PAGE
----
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PhD Research School in Linguistics and Philology

Persijn Marius de Rijke

An empirical diachronic study of the evolution of Irish English phonology: Phonetic representation in personal correspondence between 1700 and 1940

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The aim of my project is to use the nearly complete Corpus of Irish English Correspondence (CORIECOR) to document diachronic phonological changes in Irish English (IrE) by examining phonetic representations in over 4,100 letters written by Irish emigrants between 1700 and 1940. The project will not only chart the phonological evolution of IrE over more than 200 years, but it will also be able to show how earlier British English (BrE) and IrE varieties influenced each other and how these in turn might have been influenced by the native Irish language.

Given the high degree of orality displayed in the letters CORIECOR can be used to document phonetic representation. Letters were very much regarded as ‘substitute speech’ in the past, so they potentially offer the most realistic source for charting historical phonological change of any written material excepting perhaps contemporary linguistic commentary or the comparative method.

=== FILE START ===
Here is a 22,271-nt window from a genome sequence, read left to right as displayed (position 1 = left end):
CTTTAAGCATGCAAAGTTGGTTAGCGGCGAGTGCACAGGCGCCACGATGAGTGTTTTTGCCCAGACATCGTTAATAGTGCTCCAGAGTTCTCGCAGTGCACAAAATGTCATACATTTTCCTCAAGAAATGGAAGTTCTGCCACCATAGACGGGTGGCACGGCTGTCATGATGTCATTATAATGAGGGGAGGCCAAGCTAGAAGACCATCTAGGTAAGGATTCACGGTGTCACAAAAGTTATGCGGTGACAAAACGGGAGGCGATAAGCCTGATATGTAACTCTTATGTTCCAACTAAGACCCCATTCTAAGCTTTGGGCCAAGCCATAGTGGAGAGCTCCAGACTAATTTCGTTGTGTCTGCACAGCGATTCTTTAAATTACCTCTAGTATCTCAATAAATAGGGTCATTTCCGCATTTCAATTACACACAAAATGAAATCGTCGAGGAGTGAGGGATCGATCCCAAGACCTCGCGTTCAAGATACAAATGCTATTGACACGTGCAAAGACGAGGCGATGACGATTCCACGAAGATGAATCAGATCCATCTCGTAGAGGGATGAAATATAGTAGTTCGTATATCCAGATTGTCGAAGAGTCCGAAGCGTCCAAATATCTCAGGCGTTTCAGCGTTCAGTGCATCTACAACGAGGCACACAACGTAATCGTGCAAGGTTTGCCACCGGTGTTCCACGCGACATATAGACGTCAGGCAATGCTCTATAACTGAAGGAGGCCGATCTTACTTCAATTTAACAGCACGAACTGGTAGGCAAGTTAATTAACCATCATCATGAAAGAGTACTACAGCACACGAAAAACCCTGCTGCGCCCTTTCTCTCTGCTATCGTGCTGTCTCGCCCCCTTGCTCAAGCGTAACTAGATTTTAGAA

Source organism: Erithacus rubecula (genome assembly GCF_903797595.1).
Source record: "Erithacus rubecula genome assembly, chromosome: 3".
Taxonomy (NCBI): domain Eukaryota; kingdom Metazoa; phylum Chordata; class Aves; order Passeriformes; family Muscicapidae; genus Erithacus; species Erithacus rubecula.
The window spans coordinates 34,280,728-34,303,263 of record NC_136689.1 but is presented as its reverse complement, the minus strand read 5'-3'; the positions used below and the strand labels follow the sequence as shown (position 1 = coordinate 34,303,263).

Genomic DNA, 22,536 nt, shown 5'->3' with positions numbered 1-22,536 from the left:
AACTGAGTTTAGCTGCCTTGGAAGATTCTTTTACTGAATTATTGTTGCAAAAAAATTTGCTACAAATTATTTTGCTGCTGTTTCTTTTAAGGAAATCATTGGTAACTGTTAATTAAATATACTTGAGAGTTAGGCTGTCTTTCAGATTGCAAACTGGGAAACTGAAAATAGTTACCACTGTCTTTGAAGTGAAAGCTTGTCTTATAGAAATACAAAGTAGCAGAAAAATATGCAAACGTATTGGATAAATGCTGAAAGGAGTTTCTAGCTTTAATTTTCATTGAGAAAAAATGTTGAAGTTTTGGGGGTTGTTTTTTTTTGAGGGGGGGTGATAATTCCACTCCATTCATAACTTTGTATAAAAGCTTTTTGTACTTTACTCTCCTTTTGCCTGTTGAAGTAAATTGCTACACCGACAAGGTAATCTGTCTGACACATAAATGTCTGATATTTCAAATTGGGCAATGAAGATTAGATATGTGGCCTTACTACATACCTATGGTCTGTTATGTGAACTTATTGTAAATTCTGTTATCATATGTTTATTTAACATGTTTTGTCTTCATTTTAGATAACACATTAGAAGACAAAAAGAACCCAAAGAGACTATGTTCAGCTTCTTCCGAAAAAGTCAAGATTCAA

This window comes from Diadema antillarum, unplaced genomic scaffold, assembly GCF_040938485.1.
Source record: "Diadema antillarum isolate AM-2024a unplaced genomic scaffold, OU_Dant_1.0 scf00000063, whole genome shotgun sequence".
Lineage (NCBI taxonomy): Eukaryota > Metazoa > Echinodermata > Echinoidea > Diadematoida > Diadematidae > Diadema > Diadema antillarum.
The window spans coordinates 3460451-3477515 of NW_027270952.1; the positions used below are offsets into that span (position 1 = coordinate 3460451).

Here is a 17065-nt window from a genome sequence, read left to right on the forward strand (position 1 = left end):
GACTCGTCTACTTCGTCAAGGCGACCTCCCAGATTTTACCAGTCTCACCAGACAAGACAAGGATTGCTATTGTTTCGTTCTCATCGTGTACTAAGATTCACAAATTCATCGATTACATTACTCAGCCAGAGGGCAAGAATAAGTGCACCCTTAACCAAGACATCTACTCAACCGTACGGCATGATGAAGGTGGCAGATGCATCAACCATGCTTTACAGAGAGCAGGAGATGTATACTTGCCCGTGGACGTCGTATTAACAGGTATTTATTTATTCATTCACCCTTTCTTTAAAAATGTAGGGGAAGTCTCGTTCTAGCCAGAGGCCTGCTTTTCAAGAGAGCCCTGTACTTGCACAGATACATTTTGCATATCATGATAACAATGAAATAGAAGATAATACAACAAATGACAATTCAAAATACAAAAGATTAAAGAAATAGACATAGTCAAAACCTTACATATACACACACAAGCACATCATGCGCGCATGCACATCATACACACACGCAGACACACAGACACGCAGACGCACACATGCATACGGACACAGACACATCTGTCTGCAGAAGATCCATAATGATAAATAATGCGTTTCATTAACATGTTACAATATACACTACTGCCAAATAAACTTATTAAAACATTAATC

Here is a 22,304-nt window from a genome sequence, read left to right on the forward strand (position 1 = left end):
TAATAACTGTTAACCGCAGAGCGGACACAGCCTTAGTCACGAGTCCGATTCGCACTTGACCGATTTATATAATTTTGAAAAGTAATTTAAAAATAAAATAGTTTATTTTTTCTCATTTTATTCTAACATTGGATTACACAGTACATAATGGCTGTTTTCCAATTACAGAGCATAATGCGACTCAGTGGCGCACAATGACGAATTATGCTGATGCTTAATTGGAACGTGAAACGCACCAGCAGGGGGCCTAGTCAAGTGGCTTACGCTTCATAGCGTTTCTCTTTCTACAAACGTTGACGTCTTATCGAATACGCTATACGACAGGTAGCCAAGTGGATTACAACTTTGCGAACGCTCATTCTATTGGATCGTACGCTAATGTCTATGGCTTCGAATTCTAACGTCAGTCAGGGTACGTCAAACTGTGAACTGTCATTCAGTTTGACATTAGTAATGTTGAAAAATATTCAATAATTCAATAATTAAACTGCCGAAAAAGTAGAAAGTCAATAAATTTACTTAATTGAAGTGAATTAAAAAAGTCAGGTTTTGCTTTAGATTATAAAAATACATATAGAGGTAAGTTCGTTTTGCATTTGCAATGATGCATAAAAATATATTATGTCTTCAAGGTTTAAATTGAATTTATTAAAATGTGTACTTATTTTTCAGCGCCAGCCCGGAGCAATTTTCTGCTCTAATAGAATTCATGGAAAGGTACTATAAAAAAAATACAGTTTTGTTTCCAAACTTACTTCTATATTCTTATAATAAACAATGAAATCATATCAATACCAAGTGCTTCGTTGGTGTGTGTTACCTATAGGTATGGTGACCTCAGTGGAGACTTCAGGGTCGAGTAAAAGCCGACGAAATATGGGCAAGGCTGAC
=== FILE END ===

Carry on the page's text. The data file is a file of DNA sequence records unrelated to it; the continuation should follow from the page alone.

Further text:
My project will provide a clearer, comprehensive picture of the history of IrE phonology, tie current knowledge of historical phonetic developments together and greatly add to the fragmentary knowledge of the evolution of IrE. It will attempt to answer how BrE settlers speaking different varieties might have had an influence on phonology in different areas of Ireland, how these varieties might have koinéised, and to what extent substrate Irish influence might have played a role in this process. Connected to this, it will chart the language shift from Irish to English that happened between 1750 and 1900.

Answering these questions will provide a much broader and more complete overview of why IrE sounds the way it does in different areas, both at present and during the previous 300 years. The project is significant for further studies of IrE as well, in that it will make available data with which to study IrE phonological influence on other World Englishes. As we know, Irishmen have been well represented amongst immigrants to e.g. America, Australia, and New Zealand in the past.

de Rijke works at the Department of Foreign Languages.